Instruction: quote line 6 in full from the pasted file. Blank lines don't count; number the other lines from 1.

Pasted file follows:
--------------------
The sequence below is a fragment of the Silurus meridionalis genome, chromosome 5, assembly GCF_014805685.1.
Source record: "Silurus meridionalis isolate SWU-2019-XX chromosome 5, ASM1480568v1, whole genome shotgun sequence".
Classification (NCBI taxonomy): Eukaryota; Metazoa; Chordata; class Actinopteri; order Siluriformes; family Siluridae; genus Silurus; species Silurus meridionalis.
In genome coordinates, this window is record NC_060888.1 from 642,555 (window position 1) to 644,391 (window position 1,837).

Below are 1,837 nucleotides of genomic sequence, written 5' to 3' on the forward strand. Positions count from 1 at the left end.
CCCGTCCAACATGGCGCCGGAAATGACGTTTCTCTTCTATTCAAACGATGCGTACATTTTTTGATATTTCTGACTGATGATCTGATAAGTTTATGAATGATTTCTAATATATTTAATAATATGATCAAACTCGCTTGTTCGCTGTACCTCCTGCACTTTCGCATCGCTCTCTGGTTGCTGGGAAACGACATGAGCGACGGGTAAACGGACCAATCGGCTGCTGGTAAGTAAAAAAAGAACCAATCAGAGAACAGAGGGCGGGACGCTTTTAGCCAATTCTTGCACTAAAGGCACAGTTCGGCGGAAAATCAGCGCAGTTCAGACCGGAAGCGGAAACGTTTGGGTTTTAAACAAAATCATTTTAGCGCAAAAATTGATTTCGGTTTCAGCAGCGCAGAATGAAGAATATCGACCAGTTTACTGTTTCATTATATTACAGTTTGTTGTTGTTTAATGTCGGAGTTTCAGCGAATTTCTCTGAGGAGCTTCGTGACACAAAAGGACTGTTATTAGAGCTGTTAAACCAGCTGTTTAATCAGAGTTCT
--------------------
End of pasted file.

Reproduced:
CCCGTCCAACATGGCGCCGGAAATGACGTTTCTCTTCTATTCAAACGATGCGTACATTTTTTGATATTTCTGACTGATGATCTGATAAGTTTATGAATGATTTCTAATATATTTAATAATATGATCAAACTCGCTTGTTCGCTGTACCTCCTGCACTTTCGCATCGCTCTCTGGTTGCTGGGAAACGACATGAGCGACGGGTAAACGGACCAATCGGCTGCTGGTAAGTAAAAAAAGAACCAATCAGAGAACAGAGGGCGGGACGCTTTTAGCCAATTCTTGCACTAAAGGCACAGTTCGGCGGAAAATCAGCGCAGTTCAGACCGGAAGCGGAAACGTTTGGGTTTTAAACAAAATCATTTTAGCGCAAAAATTGATTTCGGTTTCAGCAGCGCAGAATGAAGAATATCGACCAGTTTACTGTTTCATTATATTACAGTTTGTTGTTGTTTAATGTCGGAGTTTCAGCGAATTTCTCTGAGGAGCTTCGTGACACAAAAGGACTGTTATTAGAGCTGTTAAACCAGCTGTTTAATCAGAGTTCT